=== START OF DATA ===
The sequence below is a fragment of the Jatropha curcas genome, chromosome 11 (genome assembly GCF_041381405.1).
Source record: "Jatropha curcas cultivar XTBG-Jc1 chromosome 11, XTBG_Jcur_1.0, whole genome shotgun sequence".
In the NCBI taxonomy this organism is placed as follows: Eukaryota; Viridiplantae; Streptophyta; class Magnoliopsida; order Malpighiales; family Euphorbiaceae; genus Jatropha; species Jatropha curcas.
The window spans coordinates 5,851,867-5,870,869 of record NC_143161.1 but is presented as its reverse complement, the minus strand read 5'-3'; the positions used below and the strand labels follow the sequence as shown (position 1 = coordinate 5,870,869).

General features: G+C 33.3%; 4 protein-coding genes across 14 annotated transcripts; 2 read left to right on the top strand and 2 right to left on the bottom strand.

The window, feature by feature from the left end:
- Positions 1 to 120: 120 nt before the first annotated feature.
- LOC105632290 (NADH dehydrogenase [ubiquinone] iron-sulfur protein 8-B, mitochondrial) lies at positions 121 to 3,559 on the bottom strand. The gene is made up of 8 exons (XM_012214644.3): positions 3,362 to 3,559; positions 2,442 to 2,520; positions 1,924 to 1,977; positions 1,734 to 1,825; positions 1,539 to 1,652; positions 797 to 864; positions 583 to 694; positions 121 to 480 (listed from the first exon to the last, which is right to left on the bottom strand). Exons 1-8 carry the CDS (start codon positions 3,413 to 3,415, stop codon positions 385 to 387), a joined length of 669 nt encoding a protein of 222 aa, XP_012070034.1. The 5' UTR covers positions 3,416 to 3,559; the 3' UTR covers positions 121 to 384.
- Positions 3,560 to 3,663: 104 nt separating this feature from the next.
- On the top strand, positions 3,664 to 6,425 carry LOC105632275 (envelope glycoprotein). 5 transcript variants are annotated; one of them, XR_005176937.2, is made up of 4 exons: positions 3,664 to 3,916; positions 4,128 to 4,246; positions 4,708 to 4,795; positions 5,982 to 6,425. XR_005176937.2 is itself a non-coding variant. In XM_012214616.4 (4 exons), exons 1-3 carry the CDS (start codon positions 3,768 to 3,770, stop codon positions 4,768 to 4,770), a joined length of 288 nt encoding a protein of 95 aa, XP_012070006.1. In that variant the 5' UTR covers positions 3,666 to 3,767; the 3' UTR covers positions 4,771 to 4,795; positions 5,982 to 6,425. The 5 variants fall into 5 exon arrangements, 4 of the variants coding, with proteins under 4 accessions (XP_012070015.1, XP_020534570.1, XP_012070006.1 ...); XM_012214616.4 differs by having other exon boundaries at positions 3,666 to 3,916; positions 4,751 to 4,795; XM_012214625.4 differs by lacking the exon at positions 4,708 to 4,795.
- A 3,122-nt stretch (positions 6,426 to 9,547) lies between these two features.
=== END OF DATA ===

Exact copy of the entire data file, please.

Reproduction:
The sequence below is a fragment of the Jatropha curcas genome, chromosome 11 (genome assembly GCF_041381405.1).
Source record: "Jatropha curcas cultivar XTBG-Jc1 chromosome 11, XTBG_Jcur_1.0, whole genome shotgun sequence".
In the NCBI taxonomy this organism is placed as follows: Eukaryota; Viridiplantae; Streptophyta; class Magnoliopsida; order Malpighiales; family Euphorbiaceae; genus Jatropha; species Jatropha curcas.
The window spans coordinates 5,851,867-5,870,869 of record NC_143161.1 but is presented as its reverse complement, the minus strand read 5'-3'; the positions used below and the strand labels follow the sequence as shown (position 1 = coordinate 5,870,869).

General features: G+C 33.3%; 4 protein-coding genes across 14 annotated transcripts; 2 read left to right on the top strand and 2 right to left on the bottom strand.

The window, feature by feature from the left end:
- Positions 1 to 120: 120 nt before the first annotated feature.
- LOC105632290 (NADH dehydrogenase [ubiquinone] iron-sulfur protein 8-B, mitochondrial) lies at positions 121 to 3,559 on the bottom strand. The gene is made up of 8 exons (XM_012214644.3): positions 3,362 to 3,559; positions 2,442 to 2,520; positions 1,924 to 1,977; positions 1,734 to 1,825; positions 1,539 to 1,652; positions 797 to 864; positions 583 to 694; positions 121 to 480 (listed from the first exon to the last, which is right to left on the bottom strand). Exons 1-8 carry the CDS (start codon positions 3,413 to 3,415, stop codon positions 385 to 387), a joined length of 669 nt encoding a protein of 222 aa, XP_012070034.1. The 5' UTR covers positions 3,416 to 3,559; the 3' UTR covers positions 121 to 384.
- Positions 3,560 to 3,663: 104 nt separating this feature from the next.
- On the top strand, positions 3,664 to 6,425 carry LOC105632275 (envelope glycoprotein). 5 transcript variants are annotated; one of them, XR_005176937.2, is made up of 4 exons: positions 3,664 to 3,916; positions 4,128 to 4,246; positions 4,708 to 4,795; positions 5,982 to 6,425. XR_005176937.2 is itself a non-coding variant. In XM_012214616.4 (4 exons), exons 1-3 carry the CDS (start codon positions 3,768 to 3,770, stop codon positions 4,768 to 4,770), a joined length of 288 nt encoding a protein of 95 aa, XP_012070006.1. In that variant the 5' UTR covers positions 3,666 to 3,767; the 3' UTR covers positions 4,771 to 4,795; positions 5,982 to 6,425. The 5 variants fall into 5 exon arrangements, 4 of the variants coding, with proteins under 4 accessions (XP_012070015.1, XP_020534570.1, XP_012070006.1 ...); XM_012214616.4 differs by having other exon boundaries at positions 3,666 to 3,916; positions 4,751 to 4,795; XM_012214625.4 differs by lacking the exon at positions 4,708 to 4,795.
- A 3,122-nt stretch (positions 6,426 to 9,547) lies between these two features.